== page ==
Say you are a salesperson who is looking to help your team drum up new leads. So, you think of “drum” and put an image of a person playing a drum.

In both cases, the images were indeed visual, but they were still too literal. They were not all that far removed from another bullet on the list.

Here’s our attempt at an “almost-there” image:

Perfect PowerPoint image

Image No. 4 – Conceptual (and Just Right)

When you think conceptually, you increase your chances that your message will become deeply embedded into the minds of your audience. Remember the houseguests with carte blanche access?

The trick to finding a slide that can serve as an enduring conceptual metaphor actually begins with your words. When we work with clients, we encourage them to stop thinking about their slides and to put aside their notes. We want to hear what it is they want people to know about each of their key ideas.

Here’s an exercise for choosing images:

  1. Talk about the points you want to make about a specific topic. Don’t overthink it. Rather, let the words and phrases flow.
  2. Pay careful attention to any words or phrases you like, which could become the slide’s central image. This is a far easier step if someone else is listening. As you speak, they listen and capture interesting and compelling words and phrases.
  3. Take the list and start thinking of images that could provide a conceptual metaphor.

We offer some examples:

The nurse’s overall message is that people need to eat lots of vegetables, as they reduce the risk of certain diseases and conditions, and offer anti-aging benefits. Perhaps, he uses an image of a giant tortoise. He tells the audience that giant tortoises are the longest living land animal – the oldest recorded lived to be 152. Next, he reveals they are herbivores and asks the question: “Guess what herbivores eat?” The answer: “Plants.” As he continues, he suggests that the audience, “Be the tortoise,” which not only reinforces his message, but also provides a catchy mantra. In the future, when audience members reach for less-than-ideal food choices, they can remind themselves to “be the tortoise.”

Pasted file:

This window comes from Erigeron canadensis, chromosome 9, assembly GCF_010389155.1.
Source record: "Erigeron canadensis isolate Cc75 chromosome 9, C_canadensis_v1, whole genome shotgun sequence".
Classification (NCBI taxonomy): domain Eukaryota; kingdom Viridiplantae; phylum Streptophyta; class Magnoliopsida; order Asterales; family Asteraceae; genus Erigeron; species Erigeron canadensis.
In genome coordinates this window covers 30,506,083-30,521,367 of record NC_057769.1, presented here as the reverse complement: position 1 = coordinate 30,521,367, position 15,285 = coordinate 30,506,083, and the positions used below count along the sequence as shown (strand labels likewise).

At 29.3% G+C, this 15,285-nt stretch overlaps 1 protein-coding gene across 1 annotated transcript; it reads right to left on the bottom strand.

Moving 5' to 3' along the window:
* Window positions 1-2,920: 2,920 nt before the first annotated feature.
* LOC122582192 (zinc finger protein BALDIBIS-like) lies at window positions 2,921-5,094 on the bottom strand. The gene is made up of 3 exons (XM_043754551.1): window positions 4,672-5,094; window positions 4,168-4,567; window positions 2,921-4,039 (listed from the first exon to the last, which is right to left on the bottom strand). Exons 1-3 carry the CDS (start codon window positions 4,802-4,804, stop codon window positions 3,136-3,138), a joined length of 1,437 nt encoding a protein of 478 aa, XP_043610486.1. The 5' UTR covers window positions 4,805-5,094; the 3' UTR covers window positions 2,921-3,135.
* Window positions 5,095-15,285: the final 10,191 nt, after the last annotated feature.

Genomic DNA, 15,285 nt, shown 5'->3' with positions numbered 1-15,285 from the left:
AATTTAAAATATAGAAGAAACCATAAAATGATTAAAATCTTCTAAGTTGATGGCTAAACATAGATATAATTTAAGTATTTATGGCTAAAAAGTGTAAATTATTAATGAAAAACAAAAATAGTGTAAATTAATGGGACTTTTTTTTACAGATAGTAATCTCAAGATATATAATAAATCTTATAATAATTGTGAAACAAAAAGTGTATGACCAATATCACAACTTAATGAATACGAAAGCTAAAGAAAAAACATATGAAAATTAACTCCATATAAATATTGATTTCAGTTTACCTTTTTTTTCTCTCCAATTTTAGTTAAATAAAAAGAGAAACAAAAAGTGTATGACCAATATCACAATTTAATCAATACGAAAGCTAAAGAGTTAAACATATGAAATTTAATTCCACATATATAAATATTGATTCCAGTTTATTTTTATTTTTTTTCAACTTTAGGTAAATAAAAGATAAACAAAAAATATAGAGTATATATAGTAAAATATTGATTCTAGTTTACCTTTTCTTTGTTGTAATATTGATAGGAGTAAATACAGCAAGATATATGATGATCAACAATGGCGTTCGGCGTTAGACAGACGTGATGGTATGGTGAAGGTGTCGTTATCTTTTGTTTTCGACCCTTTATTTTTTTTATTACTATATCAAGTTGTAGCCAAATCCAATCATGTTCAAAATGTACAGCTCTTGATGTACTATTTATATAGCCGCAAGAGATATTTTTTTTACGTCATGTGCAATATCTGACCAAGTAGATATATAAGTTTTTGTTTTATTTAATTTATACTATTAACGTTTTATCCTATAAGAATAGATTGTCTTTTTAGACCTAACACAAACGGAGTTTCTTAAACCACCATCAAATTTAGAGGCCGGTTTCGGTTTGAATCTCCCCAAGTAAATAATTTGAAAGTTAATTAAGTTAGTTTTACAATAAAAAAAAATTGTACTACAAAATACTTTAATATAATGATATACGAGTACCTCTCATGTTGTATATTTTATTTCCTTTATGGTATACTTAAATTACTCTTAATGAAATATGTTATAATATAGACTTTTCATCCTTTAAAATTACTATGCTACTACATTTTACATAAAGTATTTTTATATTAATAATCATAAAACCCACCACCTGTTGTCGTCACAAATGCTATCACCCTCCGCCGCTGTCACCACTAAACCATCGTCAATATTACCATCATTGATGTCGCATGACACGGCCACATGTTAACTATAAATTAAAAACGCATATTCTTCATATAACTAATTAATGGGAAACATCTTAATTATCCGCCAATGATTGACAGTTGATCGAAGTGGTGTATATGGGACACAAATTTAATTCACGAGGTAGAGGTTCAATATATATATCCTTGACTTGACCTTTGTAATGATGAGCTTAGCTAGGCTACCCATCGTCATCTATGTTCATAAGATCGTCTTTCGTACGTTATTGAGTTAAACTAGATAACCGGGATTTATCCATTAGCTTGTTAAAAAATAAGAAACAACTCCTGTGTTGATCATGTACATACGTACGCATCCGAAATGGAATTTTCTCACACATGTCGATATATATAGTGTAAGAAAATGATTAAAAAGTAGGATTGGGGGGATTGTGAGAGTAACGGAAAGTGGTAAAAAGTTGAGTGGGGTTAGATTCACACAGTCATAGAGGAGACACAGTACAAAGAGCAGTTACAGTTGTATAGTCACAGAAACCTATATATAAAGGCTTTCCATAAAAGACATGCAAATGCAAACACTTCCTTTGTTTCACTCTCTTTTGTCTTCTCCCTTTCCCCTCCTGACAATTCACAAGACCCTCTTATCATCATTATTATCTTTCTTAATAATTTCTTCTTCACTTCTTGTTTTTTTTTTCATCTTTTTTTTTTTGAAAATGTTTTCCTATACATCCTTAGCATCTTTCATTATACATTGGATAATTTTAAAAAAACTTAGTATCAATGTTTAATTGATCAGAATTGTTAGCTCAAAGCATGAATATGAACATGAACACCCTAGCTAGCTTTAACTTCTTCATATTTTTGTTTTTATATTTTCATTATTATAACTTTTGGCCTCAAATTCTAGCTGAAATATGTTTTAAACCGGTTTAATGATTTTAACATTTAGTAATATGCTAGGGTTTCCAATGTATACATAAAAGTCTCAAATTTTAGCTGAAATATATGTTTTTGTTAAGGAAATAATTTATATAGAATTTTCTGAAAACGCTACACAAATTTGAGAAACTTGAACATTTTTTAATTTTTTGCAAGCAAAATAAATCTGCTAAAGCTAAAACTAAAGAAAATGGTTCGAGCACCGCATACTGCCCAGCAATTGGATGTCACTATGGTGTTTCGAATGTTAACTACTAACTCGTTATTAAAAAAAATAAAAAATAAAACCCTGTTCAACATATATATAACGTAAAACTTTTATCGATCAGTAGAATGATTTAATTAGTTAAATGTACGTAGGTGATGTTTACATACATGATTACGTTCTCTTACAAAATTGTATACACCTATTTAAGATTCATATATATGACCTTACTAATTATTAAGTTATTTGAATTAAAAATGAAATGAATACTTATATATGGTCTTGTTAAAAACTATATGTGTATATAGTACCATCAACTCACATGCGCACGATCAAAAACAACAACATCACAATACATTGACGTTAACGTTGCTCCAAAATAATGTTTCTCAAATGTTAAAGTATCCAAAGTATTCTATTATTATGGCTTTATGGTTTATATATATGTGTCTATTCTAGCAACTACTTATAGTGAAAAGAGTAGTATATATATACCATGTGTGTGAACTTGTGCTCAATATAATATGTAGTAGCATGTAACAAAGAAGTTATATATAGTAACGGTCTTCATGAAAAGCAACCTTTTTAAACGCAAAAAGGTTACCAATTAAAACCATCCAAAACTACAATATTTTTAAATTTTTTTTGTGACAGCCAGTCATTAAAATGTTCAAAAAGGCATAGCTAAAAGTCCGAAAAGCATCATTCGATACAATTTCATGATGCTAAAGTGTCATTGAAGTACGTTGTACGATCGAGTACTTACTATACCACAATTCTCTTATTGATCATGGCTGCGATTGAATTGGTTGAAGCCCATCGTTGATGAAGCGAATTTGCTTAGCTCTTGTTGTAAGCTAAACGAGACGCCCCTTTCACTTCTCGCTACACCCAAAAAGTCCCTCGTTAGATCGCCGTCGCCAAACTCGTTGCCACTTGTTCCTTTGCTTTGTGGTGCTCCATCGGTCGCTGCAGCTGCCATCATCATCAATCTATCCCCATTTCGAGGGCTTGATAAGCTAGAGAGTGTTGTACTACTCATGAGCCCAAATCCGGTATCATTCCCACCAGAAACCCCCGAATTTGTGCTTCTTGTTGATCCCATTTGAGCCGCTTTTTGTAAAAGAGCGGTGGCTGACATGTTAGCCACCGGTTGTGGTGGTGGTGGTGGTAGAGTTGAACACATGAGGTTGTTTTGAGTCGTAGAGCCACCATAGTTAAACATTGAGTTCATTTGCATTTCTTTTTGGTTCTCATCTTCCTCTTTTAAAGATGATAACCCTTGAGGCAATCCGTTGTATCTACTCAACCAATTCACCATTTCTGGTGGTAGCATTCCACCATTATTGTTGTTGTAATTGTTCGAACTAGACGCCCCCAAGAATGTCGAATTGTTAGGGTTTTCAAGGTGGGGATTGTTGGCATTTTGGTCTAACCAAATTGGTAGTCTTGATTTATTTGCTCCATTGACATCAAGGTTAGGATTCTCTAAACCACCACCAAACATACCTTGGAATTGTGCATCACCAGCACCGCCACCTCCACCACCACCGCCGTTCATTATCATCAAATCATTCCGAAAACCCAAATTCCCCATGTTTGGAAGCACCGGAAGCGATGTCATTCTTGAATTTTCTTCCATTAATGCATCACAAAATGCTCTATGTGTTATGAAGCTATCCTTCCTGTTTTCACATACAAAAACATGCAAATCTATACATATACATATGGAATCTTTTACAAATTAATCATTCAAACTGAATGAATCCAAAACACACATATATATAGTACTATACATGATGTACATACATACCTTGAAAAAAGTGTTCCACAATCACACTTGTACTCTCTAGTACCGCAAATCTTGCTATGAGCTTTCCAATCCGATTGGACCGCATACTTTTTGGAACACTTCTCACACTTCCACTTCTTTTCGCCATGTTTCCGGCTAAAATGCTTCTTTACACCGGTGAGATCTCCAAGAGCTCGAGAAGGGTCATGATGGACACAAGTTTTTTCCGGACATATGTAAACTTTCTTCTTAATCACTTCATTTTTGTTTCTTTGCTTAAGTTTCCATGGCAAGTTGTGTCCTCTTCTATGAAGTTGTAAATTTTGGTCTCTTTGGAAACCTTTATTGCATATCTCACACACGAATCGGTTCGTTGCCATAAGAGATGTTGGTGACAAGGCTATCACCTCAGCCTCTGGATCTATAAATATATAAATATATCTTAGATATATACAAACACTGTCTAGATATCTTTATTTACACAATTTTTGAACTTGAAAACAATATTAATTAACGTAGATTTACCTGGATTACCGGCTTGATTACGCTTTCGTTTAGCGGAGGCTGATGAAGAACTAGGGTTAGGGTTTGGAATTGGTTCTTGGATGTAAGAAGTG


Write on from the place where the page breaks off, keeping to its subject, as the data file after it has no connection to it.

The salesperson wants the sales team to know that company growth only happens with new leads and opportunities – and that complacency is the fast track to failure. What if she finds an image of a rusty old water pump in an abandoned field? She could team it with: “This pump was gushing with fresh water just six months ago. “

In this post, we focused on the best way to visualize your key ideas so that they stick. Our message was this:

A well-placed, compelling image can do more to enhance an audience’s understanding of a key point than words could ever do alone. The perfect PowerPoint image helps your messages to stick, which means they remain with the audience long after your final word is said.

There are a few concepts we could cover. You’ve already seen our attempt that was too literal. We also could think of other “sticky” things. We might consider a long road that doesn’t seem to end.

Instead, we decided to go with a metaphor to which the speaker could return throughout the talk. The presenter might say that the goal of any great idea is to make it stick. Or, they could say a great idea lives “rent-free,” forever, inside the head of each audience member. That latter idea, paired with the accompanying visual, might just stick.

An illustration of a man's silhouette and a man and lightbulb in his head